“Welcome home, you two!” I heard Arthur say as we rang the bell. My father-in-law hugged us both and welcomed us into his home.
“You guys must be tired. Come on in. I’ll show you to your room in a minute.” Arthur looked pale and weak but his spirit was rich and still jolly as ever. We walked through a long corridor. A large grandfather clock stroked eleven as we walked past it. We were led into a double sized room with a double four-poster bed with pretty, ornate rose-printed curtains. The walls were decorated with a pink rose- printed wall paper which matched the curtains and bedclothes. To the left of the bed was an oak wardrobe, elaborately decked with wooden cherubs and roses. A matching bureau with its own looking glass came to view. On its surface lay a silver vanity set
“What do you think, Rose?” asked Arthur. I was speechless, overwhelmed by everything.
“It’s lovely, Arthur.” I said, “Thank you!”
“You’re very welcome.” my father-in-law said. “I will make both of you some tea.” He closed the door and headed towards the kitchen before we could protest.
“It’s a lovely room, Darling.” I told my husband. Adam was changing into a night shirt as he yawned in agreement.
I was about to change into my bed clothes, too, when I turned around and saw the most breath-taking site of all. I parted the curtains to have a look. The window in our room opened to a balcony. Outside the balcony I saw a rose garden. Bushes of roses grew all along a stone wall. In the midst of the garden was a maze composed of manicured topiary. Down below the balcony, there was a fountain and in the midst of the fountain, an ivory angel looked down upon the water’s cascading flow. Just then I had a vision.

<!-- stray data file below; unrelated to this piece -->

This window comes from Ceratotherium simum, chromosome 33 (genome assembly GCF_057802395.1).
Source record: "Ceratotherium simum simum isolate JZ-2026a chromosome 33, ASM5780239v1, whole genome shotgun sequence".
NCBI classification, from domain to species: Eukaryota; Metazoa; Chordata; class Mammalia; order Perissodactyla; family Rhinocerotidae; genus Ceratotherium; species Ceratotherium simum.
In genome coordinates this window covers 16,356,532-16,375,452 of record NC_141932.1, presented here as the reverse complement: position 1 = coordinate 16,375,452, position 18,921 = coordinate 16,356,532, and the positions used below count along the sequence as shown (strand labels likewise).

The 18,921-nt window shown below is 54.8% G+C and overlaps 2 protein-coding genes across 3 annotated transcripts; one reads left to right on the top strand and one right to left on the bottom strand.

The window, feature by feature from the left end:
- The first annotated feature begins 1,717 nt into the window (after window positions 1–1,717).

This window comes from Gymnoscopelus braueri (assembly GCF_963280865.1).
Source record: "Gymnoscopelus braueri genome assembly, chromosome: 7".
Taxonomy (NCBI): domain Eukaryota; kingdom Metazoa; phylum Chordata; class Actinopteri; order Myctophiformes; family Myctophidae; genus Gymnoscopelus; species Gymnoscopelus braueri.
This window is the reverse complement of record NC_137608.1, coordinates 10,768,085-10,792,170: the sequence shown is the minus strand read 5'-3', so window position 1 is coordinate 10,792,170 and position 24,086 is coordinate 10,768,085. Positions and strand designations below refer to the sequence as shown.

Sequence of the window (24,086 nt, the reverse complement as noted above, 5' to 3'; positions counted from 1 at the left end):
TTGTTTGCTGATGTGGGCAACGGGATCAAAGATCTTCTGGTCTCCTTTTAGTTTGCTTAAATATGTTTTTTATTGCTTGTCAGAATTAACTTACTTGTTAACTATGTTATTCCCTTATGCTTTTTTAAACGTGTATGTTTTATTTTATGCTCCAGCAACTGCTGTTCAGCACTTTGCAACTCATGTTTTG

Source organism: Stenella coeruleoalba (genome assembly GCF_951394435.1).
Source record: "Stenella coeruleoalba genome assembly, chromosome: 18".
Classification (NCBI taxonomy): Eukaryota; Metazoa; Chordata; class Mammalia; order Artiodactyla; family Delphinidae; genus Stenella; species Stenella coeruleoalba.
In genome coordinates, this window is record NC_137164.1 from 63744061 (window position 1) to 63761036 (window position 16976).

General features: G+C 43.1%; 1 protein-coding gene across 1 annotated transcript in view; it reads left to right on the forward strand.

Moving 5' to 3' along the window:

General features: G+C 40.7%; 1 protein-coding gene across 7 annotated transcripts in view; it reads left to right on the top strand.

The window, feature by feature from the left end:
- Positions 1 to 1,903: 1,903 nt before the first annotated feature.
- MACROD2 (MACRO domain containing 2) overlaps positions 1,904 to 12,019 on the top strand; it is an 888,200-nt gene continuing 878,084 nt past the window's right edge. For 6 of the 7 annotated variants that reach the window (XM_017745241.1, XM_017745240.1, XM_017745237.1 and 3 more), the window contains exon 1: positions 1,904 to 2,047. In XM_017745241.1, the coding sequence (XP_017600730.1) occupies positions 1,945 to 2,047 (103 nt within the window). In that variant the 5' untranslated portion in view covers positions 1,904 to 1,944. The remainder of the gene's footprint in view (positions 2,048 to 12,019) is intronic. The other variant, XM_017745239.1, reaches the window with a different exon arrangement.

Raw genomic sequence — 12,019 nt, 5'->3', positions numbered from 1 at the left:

For a moment I saw a glimpse of a romantic restaurant with bistro-like tables draped in gingham tablecloths overlooking the terrace. I saw couples looking into each other’s eyes while holding hands while dining by candlelight. Adam joined me while I dreamed.
“What are you dreaming of, my Love?” he asked.
“I just had a vision—a lovely vision of our future restaurant.” I sighed. “Here in the garden, I saw visions of couples on Valentine’s Day dining by the moonlight on gingham clothed tables as we worked our magic in the kitchen.”
“Sounds wonderful, Love,” Adam said as he held me tight. .
We returned to reality at the sound of Arthur. He placed the tea tray on my bedside cabinet.
“Here’s your Tea, you two,” Arthur announced. “Have a nice evening. It’s getting late. I will see you two in the morning. I have a doctor’s appointment tomorrow at noon. Will you drive me there, Adam?”
“Of course I will, father,” Adam said. “Goodnight, Dad. Sleep tight.”
“Goodnight, both of you. Sleep peacefully.” Arthur turned and closed the door. We sat at the edge of the bed sipping our tea thinking about our future.
“I’m afraid it’s worse than I thought!” said Dr Lobel. “The tumour has increased in size since the last Cat-scan.”
“What does that mean, Doctor?” Adam asked, worried.
“I’m afraid there’s nothing more than we can do, sir.” Dr Lobel added.
“What do you mean, there’s nothing you can do? Of course there is. What are you guys paid for? You’re paid to do research and find solutions! Don’t give me this crap!” Adam was getting agitated.
“Now, Mr Johnson...I know how upset you are. But the crux of the matter is that your father’s tumour is growing fast and soon it will burst. I’m sorry; Mr, Johnson... I give your father a few months.”
Adam sank in his chair with his face buried in his hands. He was told his father had a year. Now the doctors were telling him he had a few months to live. This was just so unfair.
“Does my father know how much time he’s got left?” Adam asked the doctor. Doctor Lobel shook his head.
“He just knows he is gravely sick.”
“Do me a favour, doctor,” Adam pleaded, “Don’t tell him anything. I want to make his last days on earth as comfortable as I can.”
“I understand.” said Doctor Lobel.